Pretty Woman (1990), directed by Garry Marshall and starring Julia Roberts and Richard Gere was a modern-day Cinderella story. Or a Cinderella story with a twist. Prince Charming is a businessman and Cinderella is a street walker. Like Cinderella, she gets her fella in the end. It's a Disney film, after all.

The original script, titled 3000 by J.F. Lawton, was much darker. Vivian (Roberts) is a drug-addicted hooker who is rescued for a week by Edward (Gere) and then returned to the streets. Of course it had to be changed. Roberts described the original script as "a really dark and depressing, horrible, terrible story about two horrible people and my character was this drug addict, a bad-tempered, foulmouthed, ill-humored, poorly educated hooker who had this weeklong experience with a foulmouthed, ill-tempered, bad-humored, very wealthy, handsome but horrible man and it was just a grisly, ugly story about these two people." The author concurred, "the original story of 3000 was basically like the movie Pretty Woman except for the ending - he didn't fall in love with her in the original script, and she does end up back on the street." Lawton, a 28 year-old film trailer editor and aspiring screenwriter had directed scenes from the script for the Sundance Institute (Robert Redford's incubator for aspiring filmmakers in Utah). It was bought by Vestron Pictures to be shot as a low-budget film using the original script.

Gary Goldstein, a producer at Vestron thought Julia Roberts would be ideal as Vivian after seeing her in Mystic Pizza (1988) and sent the script to her agent, Elaine Goldsmith. Roberts, despite her description of the original screenplay "chased it down like a dog. I just loved it. My reaction to her was a balance of intrigue and fear - the same balance I felt toward Daisy in Mystic Pizza and Shelby in Steel Magnolias [1989]." As Roberts was falling in love with the character of Vivian, Vestron went out of business. Goldstein still had the rights to the script, and Roberts had no films lined up.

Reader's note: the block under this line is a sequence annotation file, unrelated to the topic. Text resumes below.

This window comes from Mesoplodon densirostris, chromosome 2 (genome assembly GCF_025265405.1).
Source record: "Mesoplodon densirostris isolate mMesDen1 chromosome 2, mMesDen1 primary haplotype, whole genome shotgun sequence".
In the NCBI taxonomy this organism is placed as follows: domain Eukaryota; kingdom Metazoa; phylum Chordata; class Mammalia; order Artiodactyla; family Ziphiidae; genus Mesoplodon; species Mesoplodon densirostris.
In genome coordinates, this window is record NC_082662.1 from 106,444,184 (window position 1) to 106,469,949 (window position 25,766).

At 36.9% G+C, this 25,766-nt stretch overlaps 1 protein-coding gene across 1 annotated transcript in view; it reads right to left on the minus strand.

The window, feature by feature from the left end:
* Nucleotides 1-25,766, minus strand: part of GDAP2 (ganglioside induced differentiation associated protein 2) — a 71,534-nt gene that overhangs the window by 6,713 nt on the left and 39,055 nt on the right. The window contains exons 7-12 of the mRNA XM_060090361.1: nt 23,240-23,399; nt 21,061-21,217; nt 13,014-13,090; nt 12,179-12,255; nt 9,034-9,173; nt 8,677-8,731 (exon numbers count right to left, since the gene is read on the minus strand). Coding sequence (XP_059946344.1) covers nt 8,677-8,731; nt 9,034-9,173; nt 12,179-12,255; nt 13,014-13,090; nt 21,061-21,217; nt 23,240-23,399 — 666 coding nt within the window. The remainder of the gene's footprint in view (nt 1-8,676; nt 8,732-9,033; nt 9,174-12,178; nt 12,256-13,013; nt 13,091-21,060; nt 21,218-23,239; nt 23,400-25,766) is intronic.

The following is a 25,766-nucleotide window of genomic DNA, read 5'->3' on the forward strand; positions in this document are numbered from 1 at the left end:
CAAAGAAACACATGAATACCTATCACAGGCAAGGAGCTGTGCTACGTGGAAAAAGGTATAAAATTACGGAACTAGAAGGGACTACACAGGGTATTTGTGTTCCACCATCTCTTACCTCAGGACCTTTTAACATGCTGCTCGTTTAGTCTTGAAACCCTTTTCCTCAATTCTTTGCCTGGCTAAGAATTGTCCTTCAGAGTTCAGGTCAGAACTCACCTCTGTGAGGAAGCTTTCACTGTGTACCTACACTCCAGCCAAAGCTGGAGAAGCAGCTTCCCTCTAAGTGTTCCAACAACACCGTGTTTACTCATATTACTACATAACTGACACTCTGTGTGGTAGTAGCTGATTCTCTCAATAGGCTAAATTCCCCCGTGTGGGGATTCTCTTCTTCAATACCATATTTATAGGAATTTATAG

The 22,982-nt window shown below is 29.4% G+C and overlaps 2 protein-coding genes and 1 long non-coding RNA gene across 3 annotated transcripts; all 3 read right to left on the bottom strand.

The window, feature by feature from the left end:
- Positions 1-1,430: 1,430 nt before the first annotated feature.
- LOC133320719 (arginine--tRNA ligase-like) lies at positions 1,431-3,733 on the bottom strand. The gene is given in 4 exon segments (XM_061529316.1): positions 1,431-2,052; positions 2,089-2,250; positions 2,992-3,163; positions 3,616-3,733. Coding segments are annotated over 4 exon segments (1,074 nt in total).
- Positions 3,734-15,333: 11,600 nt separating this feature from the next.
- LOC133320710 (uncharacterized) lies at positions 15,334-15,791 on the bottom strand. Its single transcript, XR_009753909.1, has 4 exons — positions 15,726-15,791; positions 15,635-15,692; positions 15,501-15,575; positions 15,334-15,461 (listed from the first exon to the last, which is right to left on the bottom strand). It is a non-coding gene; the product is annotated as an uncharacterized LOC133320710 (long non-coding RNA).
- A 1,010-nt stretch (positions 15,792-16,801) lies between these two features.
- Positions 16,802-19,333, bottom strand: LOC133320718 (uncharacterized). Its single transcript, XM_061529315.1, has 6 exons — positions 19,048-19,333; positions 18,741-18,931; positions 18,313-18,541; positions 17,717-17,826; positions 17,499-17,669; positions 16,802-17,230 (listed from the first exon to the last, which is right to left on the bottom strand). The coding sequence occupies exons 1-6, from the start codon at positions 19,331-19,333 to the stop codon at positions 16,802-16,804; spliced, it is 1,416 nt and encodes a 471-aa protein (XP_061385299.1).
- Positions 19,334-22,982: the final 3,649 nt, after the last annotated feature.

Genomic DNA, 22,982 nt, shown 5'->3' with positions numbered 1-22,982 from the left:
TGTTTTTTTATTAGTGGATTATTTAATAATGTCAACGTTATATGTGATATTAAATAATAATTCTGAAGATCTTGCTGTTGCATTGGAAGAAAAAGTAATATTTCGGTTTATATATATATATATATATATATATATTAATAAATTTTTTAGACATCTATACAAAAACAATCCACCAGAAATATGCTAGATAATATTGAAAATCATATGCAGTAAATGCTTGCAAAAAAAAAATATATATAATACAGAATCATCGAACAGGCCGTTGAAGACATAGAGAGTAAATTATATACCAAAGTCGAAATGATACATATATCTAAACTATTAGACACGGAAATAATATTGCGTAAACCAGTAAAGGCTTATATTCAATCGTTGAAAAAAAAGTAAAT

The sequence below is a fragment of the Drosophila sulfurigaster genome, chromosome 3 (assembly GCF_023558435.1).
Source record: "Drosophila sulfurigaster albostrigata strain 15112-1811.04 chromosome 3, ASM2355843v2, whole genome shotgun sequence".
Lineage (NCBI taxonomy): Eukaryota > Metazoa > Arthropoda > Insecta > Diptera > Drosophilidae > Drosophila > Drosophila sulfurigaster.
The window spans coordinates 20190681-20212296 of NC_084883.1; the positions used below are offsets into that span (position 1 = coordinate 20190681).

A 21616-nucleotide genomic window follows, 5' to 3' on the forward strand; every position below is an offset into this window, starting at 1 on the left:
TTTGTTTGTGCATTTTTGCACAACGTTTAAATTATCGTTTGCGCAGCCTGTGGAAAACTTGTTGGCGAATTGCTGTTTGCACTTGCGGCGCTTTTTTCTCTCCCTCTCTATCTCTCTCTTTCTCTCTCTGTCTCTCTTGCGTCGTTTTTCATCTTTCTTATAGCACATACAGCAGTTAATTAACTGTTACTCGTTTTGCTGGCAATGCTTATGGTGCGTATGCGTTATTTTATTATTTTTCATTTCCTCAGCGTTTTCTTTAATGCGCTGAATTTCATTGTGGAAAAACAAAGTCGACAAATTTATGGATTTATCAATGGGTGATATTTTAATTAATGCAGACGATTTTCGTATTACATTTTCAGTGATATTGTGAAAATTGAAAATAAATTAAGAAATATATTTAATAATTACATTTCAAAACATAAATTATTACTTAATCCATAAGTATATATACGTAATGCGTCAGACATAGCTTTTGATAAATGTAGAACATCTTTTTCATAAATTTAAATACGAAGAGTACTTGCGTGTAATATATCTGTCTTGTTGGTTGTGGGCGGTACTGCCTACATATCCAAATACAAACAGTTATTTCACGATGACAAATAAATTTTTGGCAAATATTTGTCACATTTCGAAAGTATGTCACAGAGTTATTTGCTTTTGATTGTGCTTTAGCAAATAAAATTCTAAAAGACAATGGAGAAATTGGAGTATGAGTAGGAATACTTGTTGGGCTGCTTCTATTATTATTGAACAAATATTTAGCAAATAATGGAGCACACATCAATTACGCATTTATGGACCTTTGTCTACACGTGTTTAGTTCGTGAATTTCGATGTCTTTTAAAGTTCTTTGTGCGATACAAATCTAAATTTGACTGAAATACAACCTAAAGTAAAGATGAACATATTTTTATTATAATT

Enter Steve Reuther, a producer who liked the script. He and Arnon Milchan got involved and managed to interest both Universal and Touchstone Films (a division of Disney). After a bidding war, the rights to 3000 were sold to Touchstone for $17 million. With the sale came a happy ending. Garry Marshall had just directed Beaches (1988) for Touchstone. "Garry was a little nervous about making the ending too upbeat, because the script was well respected in Hollywood and he didn't want to be accused of being the guy who turned it into fluff," remembered Lawton, who was asked to do another draft of the script. "I did two drafts that made it more of a love story - they got together at the end. I took out the fact that he had a girlfriend he was cheating on with her and a few other things, and Disney's reaction was that I'd gone too far, lightened it up too much." Lawton was fired and another writer, Stephen Metcalfe, was hired to do a fourth draft, and Robert Garland for a fifth, and Barbara Benedek for a sixth. "Garry Marshall had a bunch of writers punching up material, one-liner people. At that point I threw up my hands. I heard rumors they were thinking of hiring me back, but that never happened," Lawton added.

Marshall's first meeting with Roberts was just as confusing. Roberts said, "He was saying 'I don't understand you. Some say you can't dress her up. Some say you can't dress her down. What do I do with you?' And I'd say, 'I don't understand you. You're funny but this script is bad and I don't understand what kind of job I'm trying to get.' So we both asked each other a lot of questions and even then until like the moment before we started to shoot the movie, I still was slightly bewildered and stayed in that state the whole filming of the movie."

Disney wasn't convinced that Roberts was the right woman for the role. Marshall tested her against several different actors, including Tom Conti, Sam Neill and Charles Grodin. "So we did the scene, and of course Charles is ad-libbing and was hysterical. In the middle of the scene I saw Julia suddenly take a stance and she started holding her own against Grodin. I had found her funny bone." It was only when Roberts told Disney that she would make another movie instead that they decided to go with her. Her salary was $300,000.

Finding a leading man proved just as challenging. John Travolta had auditioned and Richard Gere was suggested, but they learned that Gere had already read 3000 and rejected it. Roberts and Marshall went to Gere's apartment in New York to persuade him. Returning from the bathroom, Marshall saw the two sitting together. "They were bathed in this eerie light, and they looked so good together that I thought, 'We just have to get Richard.' I told Julia she had to persuade him to come on board." Eventually, they succeeded and the cast was rounded out by Jason Alexander, Hector Elizondo, Laura San Giacomo, and Ralph Bellamy.